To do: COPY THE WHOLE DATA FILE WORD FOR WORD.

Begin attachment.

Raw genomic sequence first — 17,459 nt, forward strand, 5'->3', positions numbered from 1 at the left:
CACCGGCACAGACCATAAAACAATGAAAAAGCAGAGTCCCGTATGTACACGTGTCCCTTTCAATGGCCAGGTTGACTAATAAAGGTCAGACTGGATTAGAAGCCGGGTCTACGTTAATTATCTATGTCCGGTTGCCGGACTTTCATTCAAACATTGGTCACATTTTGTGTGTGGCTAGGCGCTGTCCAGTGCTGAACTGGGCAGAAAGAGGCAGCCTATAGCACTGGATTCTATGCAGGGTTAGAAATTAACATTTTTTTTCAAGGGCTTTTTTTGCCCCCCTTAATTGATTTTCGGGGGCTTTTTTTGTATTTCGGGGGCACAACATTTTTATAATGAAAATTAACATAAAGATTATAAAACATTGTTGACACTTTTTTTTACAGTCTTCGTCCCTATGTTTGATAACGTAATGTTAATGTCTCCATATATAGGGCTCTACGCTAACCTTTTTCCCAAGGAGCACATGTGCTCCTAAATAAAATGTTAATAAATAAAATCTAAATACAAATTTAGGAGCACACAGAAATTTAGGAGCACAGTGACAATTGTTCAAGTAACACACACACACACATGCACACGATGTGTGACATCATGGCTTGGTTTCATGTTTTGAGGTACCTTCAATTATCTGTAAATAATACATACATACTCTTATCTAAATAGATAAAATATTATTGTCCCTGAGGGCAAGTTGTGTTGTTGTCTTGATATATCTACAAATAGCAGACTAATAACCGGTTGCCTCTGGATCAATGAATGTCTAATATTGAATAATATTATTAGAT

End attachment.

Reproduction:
Raw genomic sequence first — 17,459 nt, forward strand, 5'->3', positions numbered from 1 at the left:
CACCGGCACAGACCATAAAACAATGAAAAAGCAGAGTCCCGTATGTACACGTGTCCCTTTCAATGGCCAGGTTGACTAATAAAGGTCAGACTGGATTAGAAGCCGGGTCTACGTTAATTATCTATGTCCGGTTGCCGGACTTTCATTCAAACATTGGTCACATTTTGTGTGTGGCTAGGCGCTGTCCAGTGCTGAACTGGGCAGAAAGAGGCAGCCTATAGCACTGGATTCTATGCAGGGTTAGAAATTAACATTTTTTTTCAAGGGCTTTTTTTGCCCCCCTTAATTGATTTTCGGGGGCTTTTTTTGTATTTCGGGGGCACAACATTTTTATAATGAAAATTAACATAAAGATTATAAAACATTGTTGACACTTTTTTTTACAGTCTTCGTCCCTATGTTTGATAACGTAATGTTAATGTCTCCATATATAGGGCTCTACGCTAACCTTTTTCCCAAGGAGCACATGTGCTCCTAAATAAAATGTTAATAAATAAAATCTAAATACAAATTTAGGAGCACACAGAAATTTAGGAGCACAGTGACAATTGTTCAAGTAACACACACACACACATGCACACGATGTGTGACATCATGGCTTGGTTTCATGTTTTGAGGTACCTTCAATTATCTGTAAATAATACATACATACTCTTATCTAAATAGATAAAATATTATTGTCCCTGAGGGCAAGTTGTGTTGTTGTCTTGATATATCTACAAATAGCAGACTAATAACCGGTTGCCTCTGGATCAATGAATGTCTAATATTGAATAATATTATTAGAT